"I think you are mistaken," I singsonged, after a glance at the return address. Rose stared at me blankly for a moment, then lit up. Gasped. Clasped her hands.
"Is it my Gamma book????" she shrieked. You could hear the multiple question marks. Also half a dozen exclamation points. She fairly snatched the package out of my hands and began struggling with the tape. Shoved it back my way, asked me to help rip it open. Snatched again the moment the first box flap broke free.
"IT IS!!!!!!!!!!!! MY GAMMA!!!!!!!!!!" Exclamation points were zinging around the room. I narrowly escaped being bashed in the face by one. Another one landed right beside the baby and I am pretty sure she ate it. She has been interjecting little excited yelps ever since.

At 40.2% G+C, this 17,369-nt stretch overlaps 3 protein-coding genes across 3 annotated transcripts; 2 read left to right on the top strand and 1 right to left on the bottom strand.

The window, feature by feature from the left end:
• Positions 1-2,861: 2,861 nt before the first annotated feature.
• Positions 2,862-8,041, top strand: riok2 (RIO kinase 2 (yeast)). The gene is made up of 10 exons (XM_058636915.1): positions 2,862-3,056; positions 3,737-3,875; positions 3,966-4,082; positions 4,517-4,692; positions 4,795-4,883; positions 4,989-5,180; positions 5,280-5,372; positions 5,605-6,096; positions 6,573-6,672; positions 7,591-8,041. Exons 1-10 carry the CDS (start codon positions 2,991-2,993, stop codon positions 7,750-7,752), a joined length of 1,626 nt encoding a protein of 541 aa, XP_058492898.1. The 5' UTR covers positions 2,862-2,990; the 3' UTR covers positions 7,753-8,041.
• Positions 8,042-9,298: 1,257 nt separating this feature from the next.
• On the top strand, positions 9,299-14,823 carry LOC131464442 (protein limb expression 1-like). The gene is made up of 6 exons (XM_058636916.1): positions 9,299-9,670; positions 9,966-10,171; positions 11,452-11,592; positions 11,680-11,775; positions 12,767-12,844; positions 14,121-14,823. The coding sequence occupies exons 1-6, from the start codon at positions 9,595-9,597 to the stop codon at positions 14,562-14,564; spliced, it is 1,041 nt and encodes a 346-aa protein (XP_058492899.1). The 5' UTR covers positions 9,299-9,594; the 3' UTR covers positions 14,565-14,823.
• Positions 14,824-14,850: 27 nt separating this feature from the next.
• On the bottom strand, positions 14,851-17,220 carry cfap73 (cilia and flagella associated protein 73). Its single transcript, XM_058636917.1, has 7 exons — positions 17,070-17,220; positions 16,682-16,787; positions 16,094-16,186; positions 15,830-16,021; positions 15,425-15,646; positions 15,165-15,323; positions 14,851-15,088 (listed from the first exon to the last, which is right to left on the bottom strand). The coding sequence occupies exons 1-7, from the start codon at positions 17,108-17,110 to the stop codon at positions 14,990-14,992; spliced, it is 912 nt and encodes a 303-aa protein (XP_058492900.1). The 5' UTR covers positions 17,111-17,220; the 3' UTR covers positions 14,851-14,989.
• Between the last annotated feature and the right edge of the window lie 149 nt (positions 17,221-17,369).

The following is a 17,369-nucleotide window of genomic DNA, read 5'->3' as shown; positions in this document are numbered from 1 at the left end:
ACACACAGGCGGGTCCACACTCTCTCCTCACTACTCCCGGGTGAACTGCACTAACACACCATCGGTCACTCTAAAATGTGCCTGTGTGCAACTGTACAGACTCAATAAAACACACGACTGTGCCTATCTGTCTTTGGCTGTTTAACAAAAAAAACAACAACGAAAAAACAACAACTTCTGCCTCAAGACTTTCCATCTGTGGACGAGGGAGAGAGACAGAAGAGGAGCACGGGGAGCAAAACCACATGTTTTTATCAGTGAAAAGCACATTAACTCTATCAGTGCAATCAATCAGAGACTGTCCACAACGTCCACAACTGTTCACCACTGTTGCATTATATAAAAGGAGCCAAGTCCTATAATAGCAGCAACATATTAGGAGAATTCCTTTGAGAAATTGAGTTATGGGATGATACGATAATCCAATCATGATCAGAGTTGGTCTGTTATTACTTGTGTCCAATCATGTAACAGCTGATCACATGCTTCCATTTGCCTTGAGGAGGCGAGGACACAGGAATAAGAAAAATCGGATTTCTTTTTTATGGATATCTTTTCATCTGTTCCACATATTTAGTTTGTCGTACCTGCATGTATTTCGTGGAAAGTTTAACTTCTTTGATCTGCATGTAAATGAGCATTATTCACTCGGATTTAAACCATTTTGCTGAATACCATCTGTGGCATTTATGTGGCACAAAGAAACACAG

This passion for MUS is the reason math studies have never been an issue around here. It’s a method and presentation that Jane and Rose really click with. Beanie is hounding me to "do Alpha." I’ll be interested to see, four or five years from now, what Wonderboy thinks of it. Assuming I can remember where I’ve put the darn books.
I find her curled up in bed with these books at night. On long car
trips, it’s a sure bet that at least one of them makes the cut for her
travel bag. Once we loaned Math for Smarty Pants to a friend, and I
thought Jane was going to explode with impatience during the week or so
this precious book was out of her possession. She is constantly
regaling me with Fascinating Tidbits About Math and Other Stuff she has
picked up from one of the Brown Paper School books. The cartoony,
chatty style is what first roped her in, but it’s the wealth of
puzzles, tricks, and "really cool facts" that keeps drawing her back.